Average hourly earnings rose 0.3% in July and are up 2.6% on a year-over-year basis. The trend is clearly pointing in the right direction, but we have to look at earnings in real terms. The rate of economic growth is reported in real terms, as is consumer spending, so we have to look at the trend in income the same way. Real income is our key leading indicator for real consumer spending growth.
We won't have the figure for real average hourly earnings until the Consumer Price Index report next week, but the trend has not been good on this front. This is because the rate of inflation, as measured by the CPI, has risen at a faster pace than average hourly earnings. Real earnings have been declining on a year-over-year basis to what was just 1.4% last month.
Factory orders fell 1.5% in June, and May's decline of 1.0% was revised modestly lower to 1.2%. The declining trend in year-over-year growth has resumed, with orders down 2.6%.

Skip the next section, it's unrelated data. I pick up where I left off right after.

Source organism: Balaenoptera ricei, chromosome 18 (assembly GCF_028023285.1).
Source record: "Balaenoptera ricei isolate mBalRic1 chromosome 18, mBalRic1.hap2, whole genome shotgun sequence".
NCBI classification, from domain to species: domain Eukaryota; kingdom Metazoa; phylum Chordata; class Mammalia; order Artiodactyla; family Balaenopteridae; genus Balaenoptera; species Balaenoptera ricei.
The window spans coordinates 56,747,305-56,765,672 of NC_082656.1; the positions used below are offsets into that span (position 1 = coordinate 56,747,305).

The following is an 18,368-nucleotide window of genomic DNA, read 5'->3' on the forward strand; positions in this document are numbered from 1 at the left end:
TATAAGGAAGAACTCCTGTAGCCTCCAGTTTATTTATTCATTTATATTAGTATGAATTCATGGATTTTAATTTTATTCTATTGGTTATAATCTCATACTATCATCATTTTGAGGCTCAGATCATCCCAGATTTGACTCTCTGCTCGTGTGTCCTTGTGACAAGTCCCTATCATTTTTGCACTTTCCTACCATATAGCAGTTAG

The Jobs Report
Financial markets celebrated what was perceived to be another stellar jobs report for July. The initial estimate that 255,000 jobs were created was well above estimates, but as I outlined in an article on Friday, I viewed the report as a continuation of a deteriorating trend in the labor market. My focus is on the revisions to these initial estimates by the Bureau of Labor Statistics, which are increasingly negative in terms of frequency and size. This tells me that the rate of economic activity is slowing significantly.
We continue to believe that the confluence of data point to a US economy that is weakening from its peak rate of growth nearly two years ago. The annualized rate of growth in the first half of this year is now 1.0%, which is what we forecast for 2016 at the beginning of the year. We see no signs that the rate of growth is reaccelerating.
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I wrote this article myself, and it expresses my own opinions. I am not receiving compensation for it (other than from Seeking Alpha). I have no business relationship with any company whose stock is mentioned in this article.